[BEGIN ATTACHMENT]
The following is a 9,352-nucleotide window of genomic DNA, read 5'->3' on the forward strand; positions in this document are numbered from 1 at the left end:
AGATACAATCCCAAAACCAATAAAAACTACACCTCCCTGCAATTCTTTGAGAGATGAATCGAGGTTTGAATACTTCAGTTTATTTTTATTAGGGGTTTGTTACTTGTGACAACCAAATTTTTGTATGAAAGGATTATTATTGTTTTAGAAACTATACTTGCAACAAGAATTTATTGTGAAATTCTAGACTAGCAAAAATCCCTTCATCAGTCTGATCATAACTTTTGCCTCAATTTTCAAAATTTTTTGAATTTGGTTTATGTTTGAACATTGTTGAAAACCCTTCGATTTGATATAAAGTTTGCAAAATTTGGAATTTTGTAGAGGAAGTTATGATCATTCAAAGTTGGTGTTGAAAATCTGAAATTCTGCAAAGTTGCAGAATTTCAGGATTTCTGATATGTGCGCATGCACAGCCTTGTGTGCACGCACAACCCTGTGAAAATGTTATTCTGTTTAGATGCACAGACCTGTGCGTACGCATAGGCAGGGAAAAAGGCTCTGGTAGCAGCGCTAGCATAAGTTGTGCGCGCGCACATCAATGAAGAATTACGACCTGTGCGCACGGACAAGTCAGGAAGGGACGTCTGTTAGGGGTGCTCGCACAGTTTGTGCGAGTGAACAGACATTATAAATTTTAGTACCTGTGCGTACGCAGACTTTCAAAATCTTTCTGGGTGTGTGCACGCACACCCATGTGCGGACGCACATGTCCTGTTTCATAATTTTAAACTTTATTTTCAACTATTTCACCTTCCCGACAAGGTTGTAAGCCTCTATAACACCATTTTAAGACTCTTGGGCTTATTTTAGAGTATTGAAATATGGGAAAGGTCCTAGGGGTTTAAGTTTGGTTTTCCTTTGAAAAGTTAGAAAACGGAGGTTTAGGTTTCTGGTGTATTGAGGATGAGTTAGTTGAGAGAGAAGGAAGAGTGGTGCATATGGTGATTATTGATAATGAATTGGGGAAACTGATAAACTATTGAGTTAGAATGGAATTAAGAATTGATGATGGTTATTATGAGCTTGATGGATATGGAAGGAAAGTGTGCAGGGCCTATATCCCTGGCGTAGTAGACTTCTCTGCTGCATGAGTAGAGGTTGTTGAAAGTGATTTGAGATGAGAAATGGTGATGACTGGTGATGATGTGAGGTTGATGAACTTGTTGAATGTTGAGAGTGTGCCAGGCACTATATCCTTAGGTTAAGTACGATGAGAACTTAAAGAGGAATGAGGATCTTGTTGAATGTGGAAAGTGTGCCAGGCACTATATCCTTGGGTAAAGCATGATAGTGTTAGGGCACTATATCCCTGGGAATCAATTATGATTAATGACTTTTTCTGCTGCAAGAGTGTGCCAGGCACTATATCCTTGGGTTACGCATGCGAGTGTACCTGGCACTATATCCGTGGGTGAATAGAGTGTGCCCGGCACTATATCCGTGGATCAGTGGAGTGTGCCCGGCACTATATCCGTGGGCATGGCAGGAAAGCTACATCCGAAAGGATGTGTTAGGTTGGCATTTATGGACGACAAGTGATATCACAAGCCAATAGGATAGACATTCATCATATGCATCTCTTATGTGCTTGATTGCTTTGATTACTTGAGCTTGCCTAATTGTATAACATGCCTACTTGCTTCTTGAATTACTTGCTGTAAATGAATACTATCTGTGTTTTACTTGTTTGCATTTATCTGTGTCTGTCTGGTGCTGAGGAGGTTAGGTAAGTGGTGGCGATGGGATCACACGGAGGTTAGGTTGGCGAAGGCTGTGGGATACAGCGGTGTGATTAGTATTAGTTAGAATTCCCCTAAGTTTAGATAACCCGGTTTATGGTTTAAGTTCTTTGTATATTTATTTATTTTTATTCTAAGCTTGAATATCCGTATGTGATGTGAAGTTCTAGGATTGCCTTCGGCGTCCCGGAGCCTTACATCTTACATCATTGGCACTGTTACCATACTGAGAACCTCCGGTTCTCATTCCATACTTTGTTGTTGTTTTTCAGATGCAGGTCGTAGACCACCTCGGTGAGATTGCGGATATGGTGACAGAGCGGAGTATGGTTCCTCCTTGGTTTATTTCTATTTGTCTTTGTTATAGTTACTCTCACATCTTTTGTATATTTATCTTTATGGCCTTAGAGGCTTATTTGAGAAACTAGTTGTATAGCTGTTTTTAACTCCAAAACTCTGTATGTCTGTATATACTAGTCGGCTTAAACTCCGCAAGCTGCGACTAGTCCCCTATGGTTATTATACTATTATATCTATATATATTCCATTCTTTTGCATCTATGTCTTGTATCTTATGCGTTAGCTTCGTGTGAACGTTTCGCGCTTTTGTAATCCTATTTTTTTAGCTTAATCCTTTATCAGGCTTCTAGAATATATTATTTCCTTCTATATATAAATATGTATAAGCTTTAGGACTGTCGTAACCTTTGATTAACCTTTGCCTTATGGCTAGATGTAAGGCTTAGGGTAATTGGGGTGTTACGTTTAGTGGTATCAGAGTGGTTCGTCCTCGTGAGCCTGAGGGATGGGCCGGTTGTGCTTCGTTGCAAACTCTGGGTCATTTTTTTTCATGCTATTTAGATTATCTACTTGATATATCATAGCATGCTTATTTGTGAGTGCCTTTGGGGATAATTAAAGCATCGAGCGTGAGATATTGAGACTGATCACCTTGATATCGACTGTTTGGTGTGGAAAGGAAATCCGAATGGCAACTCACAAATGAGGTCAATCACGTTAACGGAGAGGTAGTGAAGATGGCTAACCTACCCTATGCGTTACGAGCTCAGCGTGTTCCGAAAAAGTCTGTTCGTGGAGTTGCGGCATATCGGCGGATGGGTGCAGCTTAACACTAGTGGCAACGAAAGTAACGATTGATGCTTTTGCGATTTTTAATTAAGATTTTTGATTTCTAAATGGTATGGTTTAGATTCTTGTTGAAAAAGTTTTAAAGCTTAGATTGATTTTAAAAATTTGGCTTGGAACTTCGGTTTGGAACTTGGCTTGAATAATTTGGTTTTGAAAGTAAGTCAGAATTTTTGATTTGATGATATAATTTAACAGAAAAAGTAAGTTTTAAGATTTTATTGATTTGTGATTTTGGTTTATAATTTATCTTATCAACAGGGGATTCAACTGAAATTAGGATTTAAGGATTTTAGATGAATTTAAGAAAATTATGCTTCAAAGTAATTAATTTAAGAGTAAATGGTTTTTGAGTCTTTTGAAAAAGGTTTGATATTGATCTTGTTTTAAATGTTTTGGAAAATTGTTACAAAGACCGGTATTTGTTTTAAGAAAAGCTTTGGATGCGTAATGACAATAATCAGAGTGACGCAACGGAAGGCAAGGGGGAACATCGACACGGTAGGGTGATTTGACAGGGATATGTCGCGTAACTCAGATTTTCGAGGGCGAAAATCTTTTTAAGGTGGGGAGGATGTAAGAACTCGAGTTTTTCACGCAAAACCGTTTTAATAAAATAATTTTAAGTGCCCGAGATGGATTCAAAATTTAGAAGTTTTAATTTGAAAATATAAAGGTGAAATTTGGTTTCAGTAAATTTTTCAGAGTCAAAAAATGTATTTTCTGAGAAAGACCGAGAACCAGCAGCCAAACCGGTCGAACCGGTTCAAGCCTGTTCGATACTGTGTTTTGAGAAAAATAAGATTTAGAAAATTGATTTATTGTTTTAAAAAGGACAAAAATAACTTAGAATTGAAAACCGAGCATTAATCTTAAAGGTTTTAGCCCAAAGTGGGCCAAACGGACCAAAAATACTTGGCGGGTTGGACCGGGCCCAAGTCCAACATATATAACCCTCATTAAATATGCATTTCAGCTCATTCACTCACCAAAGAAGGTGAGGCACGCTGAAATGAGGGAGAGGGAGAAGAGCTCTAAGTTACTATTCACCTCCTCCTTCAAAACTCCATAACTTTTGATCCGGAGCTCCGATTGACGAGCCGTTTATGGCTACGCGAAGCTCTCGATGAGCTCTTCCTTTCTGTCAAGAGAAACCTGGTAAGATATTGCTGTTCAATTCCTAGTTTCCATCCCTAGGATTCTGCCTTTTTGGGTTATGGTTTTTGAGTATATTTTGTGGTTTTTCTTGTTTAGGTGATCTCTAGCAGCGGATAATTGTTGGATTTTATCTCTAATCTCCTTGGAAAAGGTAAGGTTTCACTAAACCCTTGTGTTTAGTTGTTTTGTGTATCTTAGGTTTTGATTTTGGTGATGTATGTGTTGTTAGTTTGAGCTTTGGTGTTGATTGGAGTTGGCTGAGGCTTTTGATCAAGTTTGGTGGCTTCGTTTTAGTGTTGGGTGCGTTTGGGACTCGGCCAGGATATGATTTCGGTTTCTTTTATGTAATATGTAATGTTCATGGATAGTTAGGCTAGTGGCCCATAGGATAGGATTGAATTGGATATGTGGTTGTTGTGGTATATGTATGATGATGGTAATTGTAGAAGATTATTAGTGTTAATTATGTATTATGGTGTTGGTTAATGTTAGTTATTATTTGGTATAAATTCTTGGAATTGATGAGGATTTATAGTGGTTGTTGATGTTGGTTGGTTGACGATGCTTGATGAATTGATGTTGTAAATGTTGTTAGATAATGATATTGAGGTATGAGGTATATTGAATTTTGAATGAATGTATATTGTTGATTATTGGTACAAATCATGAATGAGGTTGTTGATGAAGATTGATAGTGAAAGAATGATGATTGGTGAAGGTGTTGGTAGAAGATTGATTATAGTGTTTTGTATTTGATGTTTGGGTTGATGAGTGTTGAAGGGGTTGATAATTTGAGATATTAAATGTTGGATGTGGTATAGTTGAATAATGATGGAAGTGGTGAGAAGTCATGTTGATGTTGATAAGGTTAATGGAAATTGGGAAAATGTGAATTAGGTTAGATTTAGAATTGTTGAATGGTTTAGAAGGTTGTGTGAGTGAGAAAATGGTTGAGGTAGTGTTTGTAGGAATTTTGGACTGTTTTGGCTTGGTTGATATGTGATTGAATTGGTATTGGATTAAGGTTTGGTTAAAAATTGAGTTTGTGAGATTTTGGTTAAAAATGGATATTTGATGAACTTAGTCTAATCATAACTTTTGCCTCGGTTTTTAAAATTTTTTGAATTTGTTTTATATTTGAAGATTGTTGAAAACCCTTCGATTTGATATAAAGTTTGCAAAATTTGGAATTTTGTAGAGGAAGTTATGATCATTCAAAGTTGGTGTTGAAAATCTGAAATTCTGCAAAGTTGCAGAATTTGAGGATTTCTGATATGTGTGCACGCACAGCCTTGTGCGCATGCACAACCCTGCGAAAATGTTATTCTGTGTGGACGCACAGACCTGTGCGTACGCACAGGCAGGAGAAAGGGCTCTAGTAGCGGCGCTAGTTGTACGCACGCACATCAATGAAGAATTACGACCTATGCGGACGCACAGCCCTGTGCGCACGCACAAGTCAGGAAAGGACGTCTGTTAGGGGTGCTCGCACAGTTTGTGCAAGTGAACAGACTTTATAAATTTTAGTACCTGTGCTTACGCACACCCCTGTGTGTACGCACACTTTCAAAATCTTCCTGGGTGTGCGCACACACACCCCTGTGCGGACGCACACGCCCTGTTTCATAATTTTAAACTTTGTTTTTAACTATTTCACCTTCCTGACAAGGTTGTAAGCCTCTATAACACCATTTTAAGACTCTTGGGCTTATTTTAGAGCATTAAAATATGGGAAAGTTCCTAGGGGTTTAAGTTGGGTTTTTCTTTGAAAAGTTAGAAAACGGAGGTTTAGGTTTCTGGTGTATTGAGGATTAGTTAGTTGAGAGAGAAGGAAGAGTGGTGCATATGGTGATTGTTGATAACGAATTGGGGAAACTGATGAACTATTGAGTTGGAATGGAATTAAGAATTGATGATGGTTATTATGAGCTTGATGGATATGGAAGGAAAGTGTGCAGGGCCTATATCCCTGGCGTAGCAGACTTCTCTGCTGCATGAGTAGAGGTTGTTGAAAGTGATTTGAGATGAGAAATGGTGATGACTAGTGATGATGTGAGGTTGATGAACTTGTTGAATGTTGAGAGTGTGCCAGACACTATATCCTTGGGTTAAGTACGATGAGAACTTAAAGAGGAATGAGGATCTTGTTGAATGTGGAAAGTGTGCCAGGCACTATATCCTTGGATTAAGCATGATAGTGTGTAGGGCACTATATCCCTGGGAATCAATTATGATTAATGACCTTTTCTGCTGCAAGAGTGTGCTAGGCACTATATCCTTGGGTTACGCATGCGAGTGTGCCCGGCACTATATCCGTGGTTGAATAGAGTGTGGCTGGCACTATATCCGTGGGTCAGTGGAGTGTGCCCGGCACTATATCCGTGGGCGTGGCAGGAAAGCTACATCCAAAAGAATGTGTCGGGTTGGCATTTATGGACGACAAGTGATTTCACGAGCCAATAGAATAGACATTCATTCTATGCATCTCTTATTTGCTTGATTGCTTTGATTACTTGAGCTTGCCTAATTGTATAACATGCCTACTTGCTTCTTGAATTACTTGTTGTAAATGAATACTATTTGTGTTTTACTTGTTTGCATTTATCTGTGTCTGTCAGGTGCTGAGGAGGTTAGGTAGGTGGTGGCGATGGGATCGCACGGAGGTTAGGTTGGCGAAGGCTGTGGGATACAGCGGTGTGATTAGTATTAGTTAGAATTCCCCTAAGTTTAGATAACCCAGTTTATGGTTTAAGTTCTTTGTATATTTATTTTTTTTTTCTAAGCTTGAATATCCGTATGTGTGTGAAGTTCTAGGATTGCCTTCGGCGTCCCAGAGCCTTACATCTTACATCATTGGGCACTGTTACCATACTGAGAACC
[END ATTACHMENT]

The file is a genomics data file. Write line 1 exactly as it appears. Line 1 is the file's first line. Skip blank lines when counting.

The following is a 9,352-nucleotide window of genomic DNA, read 5'->3' on the forward strand; positions in this document are numbered from 1 at the left end: